A new but small study suggests the amount of estrogen in a woman’s birth control pill may affect how she perceives other women.
Whereas past research has shown an estrogen effect from the pill on a woman’s mating preferences as well as mate-guarding behavior, the new findings suggest that higher doses of the hormone in birth control medication further focuses the female brain on sexual competition. For the study, published in the journal Personality and Individual Differences, researchers from the University of Trieste in Italy recruited 42 women mostly taking birth control medication, with several using a contraceptive vaginal ring. But although the study included no control group, lead researcher Valentina Piccoli said they were able to compare the effects of birth control pills with either ultra-low or high doses of estrogen. On a scale of 1 to 10, the women in the study ranked the importance of physical traits when shown photographs of men and women.
Notably, progesterone had no noticeable effect on how women ranked the photographic subjects on attractiveness and sexual appeal, as well as on other overall qualities such as health and perceived energy level. But higher doses of estrogen changed how women assessed the importance of physical attributes of other women. "This mechanism may be a direct result of the hormones ingested via contraceptive pill use," or it could result from changes in the body's natural hormone levels that occur in women using the contraceptive, Piccoli told Live Science.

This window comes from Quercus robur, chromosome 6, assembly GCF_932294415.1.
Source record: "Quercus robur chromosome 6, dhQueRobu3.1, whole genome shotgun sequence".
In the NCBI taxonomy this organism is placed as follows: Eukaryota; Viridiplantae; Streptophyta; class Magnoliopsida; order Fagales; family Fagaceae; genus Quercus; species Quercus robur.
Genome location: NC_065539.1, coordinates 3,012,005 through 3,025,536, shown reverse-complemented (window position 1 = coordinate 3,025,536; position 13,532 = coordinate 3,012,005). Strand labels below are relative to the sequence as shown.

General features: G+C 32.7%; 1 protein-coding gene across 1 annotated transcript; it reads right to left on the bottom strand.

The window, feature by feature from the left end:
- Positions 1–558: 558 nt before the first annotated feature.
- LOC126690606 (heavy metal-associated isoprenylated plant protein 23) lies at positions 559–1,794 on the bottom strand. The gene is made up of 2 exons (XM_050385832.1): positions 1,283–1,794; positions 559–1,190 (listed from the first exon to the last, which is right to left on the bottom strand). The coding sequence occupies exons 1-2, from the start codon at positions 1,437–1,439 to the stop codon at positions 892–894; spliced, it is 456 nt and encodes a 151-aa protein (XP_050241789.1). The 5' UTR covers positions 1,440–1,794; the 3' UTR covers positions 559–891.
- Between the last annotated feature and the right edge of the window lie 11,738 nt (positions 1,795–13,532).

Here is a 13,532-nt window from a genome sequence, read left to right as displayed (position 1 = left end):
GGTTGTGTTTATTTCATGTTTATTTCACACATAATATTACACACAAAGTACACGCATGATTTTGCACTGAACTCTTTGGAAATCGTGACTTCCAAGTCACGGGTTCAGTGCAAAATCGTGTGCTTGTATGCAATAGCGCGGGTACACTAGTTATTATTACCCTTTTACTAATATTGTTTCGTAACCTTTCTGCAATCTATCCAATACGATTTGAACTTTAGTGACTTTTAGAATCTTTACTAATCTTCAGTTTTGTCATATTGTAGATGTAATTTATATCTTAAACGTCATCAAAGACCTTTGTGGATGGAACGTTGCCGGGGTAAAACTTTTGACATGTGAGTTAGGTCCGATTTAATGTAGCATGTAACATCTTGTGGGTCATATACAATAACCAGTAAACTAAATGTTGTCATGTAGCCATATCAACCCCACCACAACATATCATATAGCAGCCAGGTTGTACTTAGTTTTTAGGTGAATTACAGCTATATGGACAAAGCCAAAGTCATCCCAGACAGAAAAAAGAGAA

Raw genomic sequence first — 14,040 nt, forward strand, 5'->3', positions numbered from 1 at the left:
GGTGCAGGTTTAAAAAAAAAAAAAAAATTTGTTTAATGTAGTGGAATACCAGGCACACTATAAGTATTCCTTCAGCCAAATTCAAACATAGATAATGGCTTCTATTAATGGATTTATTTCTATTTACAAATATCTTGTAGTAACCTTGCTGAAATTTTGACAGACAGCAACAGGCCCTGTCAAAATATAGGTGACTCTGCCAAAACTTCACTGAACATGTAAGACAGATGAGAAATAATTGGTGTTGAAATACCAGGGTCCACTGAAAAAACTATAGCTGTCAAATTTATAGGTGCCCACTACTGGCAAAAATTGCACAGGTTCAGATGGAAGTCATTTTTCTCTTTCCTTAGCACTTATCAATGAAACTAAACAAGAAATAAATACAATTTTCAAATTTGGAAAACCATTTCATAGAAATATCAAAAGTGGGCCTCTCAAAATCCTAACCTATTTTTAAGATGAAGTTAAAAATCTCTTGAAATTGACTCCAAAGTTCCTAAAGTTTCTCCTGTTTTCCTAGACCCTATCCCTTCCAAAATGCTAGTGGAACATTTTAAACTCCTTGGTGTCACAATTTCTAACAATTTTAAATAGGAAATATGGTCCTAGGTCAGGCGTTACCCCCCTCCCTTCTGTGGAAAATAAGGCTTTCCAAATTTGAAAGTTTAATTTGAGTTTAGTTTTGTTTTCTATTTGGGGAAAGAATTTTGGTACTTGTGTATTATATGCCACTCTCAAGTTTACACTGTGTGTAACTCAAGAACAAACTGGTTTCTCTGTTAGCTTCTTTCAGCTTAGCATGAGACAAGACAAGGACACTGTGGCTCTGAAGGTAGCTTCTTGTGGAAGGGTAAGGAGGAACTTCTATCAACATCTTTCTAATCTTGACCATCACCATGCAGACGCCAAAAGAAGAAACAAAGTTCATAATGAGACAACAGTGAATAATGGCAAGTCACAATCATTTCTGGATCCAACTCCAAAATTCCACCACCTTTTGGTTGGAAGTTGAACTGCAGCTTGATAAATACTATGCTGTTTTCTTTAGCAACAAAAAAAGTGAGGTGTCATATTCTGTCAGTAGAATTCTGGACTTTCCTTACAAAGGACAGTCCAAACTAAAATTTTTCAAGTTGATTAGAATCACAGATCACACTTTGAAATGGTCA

Yet, the researchers could tell nothing of how the hormones may have affected perceptions among women in the study, particularly without a control group of women not taking estrogen-laced birth control. However, Piccoli said the findings do not demonstrate a simple causal relationship between doses of estrogen and changes in perception some researchers refer to as the “objectification of women.” The limited study only examined the effects of a couple of different types of estrogen-driven birth control medication, she added.
A 2009 study from the University of Sheffield in the United Kingdom found that estrogen from the pill affects the hormonal balance, shifting a woman’s body to a hormonal state consistent with pregnancy, and therefore affecting mating behavior and choices.
"Although mate choice studies in humans have routinely recorded pill use during the last decade to control for its confounding effects, little effort has been invested in understanding the consequences of such effects of the pill," said Alexandra Alvergne, of the University of Sheffield, in a press statement.
Piccoli’s team said more study should be done to better understand the subtle and not-so-subtle effects of birth control pills containing estrogen.
Source: Piccoli V, Cobey KD, Carnaghi A. Hormonal contraceptive use and the objectification of women and men. Personality and Individual Differences. 2014.